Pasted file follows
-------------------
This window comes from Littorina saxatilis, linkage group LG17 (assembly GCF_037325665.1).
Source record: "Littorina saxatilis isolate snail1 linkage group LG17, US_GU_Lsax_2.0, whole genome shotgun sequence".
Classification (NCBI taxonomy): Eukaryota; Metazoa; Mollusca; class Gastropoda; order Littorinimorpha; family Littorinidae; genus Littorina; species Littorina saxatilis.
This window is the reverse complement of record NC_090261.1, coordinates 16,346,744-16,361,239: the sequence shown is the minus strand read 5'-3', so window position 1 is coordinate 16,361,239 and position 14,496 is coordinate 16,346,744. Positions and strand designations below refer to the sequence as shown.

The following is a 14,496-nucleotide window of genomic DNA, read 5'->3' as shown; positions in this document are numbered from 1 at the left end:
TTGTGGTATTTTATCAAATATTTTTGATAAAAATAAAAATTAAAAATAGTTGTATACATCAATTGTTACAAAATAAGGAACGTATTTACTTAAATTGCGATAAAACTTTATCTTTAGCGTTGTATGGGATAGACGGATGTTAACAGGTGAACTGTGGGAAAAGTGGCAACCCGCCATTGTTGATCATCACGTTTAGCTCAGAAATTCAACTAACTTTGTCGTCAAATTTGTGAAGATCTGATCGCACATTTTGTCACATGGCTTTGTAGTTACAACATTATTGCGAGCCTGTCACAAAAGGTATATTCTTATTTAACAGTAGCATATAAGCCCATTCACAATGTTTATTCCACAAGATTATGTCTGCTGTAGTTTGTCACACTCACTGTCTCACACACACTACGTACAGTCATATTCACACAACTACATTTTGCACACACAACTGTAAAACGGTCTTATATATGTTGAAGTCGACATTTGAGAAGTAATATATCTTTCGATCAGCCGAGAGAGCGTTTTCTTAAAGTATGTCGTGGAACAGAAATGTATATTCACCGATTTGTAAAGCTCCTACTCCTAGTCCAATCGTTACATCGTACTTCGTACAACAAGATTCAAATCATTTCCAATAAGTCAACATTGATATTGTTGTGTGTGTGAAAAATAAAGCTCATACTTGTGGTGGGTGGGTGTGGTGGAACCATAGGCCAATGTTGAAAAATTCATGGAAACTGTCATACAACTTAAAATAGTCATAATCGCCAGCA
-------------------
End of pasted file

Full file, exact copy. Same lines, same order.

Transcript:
This window comes from Littorina saxatilis, linkage group LG17 (assembly GCF_037325665.1).
Source record: "Littorina saxatilis isolate snail1 linkage group LG17, US_GU_Lsax_2.0, whole genome shotgun sequence".
Classification (NCBI taxonomy): Eukaryota; Metazoa; Mollusca; class Gastropoda; order Littorinimorpha; family Littorinidae; genus Littorina; species Littorina saxatilis.
This window is the reverse complement of record NC_090261.1, coordinates 16,346,744-16,361,239: the sequence shown is the minus strand read 5'-3', so window position 1 is coordinate 16,361,239 and position 14,496 is coordinate 16,346,744. Positions and strand designations below refer to the sequence as shown.

The following is a 14,496-nucleotide window of genomic DNA, read 5'->3' as shown; positions in this document are numbered from 1 at the left end:
TTGTGGTATTTTATCAAATATTTTTGATAAAAATAAAAATTAAAAATAGTTGTATACATCAATTGTTACAAAATAAGGAACGTATTTACTTAAATTGCGATAAAACTTTATCTTTAGCGTTGTATGGGATAGACGGATGTTAACAGGTGAACTGTGGGAAAAGTGGCAACCCGCCATTGTTGATCATCACGTTTAGCTCAGAAATTCAACTAACTTTGTCGTCAAATTTGTGAAGATCTGATCGCACATTTTGTCACATGGCTTTGTAGTTACAACATTATTGCGAGCCTGTCACAAAAGGTATATTCTTATTTAACAGTAGCATATAAGCCCATTCACAATGTTTATTCCACAAGATTATGTCTGCTGTAGTTTGTCACACTCACTGTCTCACACACACTACGTACAGTCATATTCACACAACTACATTTTGCACACACAACTGTAAAACGGTCTTATATATGTTGAAGTCGACATTTGAGAAGTAATATATCTTTCGATCAGCCGAGAGAGCGTTTTCTTAAAGTATGTCGTGGAACAGAAATGTATATTCACCGATTTGTAAAGCTCCTACTCCTAGTCCAATCGTTACATCGTACTTCGTACAACAAGATTCAAATCATTTCCAATAAGTCAACATTGATATTGTTGTGTGTGTGAAAAATAAAGCTCATACTTGTGGTGGGTGGGTGTGGTGGAACCATAGGCCAATGTTGAAAAATTCATGGAAACTGTCATACAACTTAAAATAGTCATAATCGCCAGCA